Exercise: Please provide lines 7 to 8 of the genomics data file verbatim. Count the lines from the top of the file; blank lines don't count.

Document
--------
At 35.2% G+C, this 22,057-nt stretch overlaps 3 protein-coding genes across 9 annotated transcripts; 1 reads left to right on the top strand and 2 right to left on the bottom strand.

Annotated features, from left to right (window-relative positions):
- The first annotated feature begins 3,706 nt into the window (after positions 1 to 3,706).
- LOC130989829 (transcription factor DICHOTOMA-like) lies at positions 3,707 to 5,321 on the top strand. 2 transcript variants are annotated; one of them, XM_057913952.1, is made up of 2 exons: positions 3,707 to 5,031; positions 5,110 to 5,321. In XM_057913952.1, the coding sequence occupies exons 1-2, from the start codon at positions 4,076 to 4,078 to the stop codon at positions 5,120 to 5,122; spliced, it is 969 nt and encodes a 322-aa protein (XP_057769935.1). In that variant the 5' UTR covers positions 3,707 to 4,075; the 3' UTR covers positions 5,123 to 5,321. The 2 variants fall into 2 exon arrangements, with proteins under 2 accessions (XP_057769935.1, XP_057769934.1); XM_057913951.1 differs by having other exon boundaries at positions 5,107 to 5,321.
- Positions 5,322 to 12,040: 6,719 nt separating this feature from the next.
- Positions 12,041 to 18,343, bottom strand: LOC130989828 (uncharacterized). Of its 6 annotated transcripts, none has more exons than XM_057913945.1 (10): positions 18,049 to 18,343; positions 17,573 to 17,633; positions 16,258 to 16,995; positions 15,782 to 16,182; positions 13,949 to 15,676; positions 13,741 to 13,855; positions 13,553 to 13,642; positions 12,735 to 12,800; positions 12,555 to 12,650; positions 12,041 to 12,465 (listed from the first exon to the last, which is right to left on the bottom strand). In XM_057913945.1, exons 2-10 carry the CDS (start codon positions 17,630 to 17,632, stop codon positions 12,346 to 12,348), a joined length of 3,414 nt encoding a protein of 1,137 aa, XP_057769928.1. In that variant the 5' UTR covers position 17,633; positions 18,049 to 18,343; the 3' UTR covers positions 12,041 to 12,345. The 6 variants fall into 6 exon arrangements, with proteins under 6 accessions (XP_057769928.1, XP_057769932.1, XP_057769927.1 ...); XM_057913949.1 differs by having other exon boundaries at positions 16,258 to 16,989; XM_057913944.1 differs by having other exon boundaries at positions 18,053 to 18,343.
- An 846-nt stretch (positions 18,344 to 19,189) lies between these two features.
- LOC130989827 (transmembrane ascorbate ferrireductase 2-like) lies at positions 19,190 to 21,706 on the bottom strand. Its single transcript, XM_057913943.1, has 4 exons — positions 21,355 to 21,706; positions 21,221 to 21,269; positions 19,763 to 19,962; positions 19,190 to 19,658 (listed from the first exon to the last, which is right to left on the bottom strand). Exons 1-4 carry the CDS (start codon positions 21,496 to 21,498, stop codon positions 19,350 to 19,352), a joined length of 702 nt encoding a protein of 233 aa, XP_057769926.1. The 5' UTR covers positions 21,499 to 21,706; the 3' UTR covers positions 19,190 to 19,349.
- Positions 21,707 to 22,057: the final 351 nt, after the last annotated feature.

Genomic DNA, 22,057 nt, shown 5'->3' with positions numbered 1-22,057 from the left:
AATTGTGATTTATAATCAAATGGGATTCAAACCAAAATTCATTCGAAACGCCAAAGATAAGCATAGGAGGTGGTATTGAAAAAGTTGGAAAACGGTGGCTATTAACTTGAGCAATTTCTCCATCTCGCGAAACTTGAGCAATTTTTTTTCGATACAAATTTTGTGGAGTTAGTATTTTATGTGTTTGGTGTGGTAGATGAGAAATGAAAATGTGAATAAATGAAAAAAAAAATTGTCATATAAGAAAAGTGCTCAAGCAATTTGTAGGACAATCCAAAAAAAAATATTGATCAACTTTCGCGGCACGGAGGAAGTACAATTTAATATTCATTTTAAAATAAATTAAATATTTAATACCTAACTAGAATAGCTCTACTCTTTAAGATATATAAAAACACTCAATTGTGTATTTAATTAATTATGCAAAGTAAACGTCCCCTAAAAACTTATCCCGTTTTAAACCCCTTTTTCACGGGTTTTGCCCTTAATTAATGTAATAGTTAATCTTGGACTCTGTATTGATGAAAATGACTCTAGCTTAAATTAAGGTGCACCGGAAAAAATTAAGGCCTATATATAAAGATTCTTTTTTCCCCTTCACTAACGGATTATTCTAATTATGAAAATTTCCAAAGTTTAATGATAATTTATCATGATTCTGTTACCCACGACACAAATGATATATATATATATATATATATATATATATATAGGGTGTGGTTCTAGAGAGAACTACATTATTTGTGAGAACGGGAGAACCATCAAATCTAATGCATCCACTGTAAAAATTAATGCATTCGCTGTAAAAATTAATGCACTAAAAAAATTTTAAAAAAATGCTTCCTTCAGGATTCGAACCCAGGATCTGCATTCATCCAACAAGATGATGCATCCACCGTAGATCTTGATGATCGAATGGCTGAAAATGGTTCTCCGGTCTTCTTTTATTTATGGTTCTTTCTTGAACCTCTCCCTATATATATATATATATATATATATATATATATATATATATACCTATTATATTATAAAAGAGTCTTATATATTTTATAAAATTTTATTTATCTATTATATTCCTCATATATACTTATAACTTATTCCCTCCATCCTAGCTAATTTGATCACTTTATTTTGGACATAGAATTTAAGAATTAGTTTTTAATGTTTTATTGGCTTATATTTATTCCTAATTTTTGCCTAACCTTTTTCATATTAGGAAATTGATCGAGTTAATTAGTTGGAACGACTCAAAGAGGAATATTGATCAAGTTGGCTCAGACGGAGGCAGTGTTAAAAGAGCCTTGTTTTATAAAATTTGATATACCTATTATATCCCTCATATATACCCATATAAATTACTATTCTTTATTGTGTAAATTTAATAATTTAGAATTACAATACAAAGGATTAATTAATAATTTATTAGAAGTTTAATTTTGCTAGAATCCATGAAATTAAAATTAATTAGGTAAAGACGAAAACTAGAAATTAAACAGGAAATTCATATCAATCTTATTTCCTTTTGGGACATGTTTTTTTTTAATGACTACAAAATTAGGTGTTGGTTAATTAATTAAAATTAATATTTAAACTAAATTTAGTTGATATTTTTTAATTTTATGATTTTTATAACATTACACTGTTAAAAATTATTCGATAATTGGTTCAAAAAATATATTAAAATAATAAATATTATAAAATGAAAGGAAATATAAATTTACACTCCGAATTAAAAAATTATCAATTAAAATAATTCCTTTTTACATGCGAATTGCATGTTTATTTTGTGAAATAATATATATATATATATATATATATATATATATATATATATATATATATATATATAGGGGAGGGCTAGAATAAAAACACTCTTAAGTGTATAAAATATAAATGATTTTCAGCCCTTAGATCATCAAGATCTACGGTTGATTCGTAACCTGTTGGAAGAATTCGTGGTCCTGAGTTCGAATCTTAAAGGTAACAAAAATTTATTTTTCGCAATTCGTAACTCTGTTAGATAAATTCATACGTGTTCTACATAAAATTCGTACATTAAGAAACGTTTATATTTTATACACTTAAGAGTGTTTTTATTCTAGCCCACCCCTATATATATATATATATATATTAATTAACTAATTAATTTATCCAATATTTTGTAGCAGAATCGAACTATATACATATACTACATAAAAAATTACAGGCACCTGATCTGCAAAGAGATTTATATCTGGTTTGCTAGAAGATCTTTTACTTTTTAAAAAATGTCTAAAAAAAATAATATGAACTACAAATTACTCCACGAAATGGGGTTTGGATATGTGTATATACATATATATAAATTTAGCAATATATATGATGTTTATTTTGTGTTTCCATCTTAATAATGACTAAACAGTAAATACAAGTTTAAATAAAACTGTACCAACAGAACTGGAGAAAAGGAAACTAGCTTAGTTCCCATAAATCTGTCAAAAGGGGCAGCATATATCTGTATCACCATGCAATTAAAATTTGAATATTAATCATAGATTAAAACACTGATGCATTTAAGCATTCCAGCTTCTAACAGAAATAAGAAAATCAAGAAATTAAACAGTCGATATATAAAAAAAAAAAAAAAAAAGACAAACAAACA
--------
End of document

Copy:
- An 846-nt stretch (positions 18,344 to 19,189) lies between these two features.
- LOC130989827 (transmembrane ascorbate ferrireductase 2-like) lies at positions 19,190 to 21,706 on the bottom strand. Its single transcript, XM_057913943.1, has 4 exons — positions 21,355 to 21,706; positions 21,221 to 21,269; positions 19,763 to 19,962; positions 19,190 to 19,658 (listed from the first exon to the last, which is right to left on the bottom strand). Exons 1-4 carry the CDS (start codon positions 21,496 to 21,498, stop codon positions 19,350 to 19,352), a joined length of 702 nt encoding a protein of 233 aa, XP_057769926.1. The 5' UTR covers positions 21,499 to 21,706; the 3' UTR covers positions 19,190 to 19,349.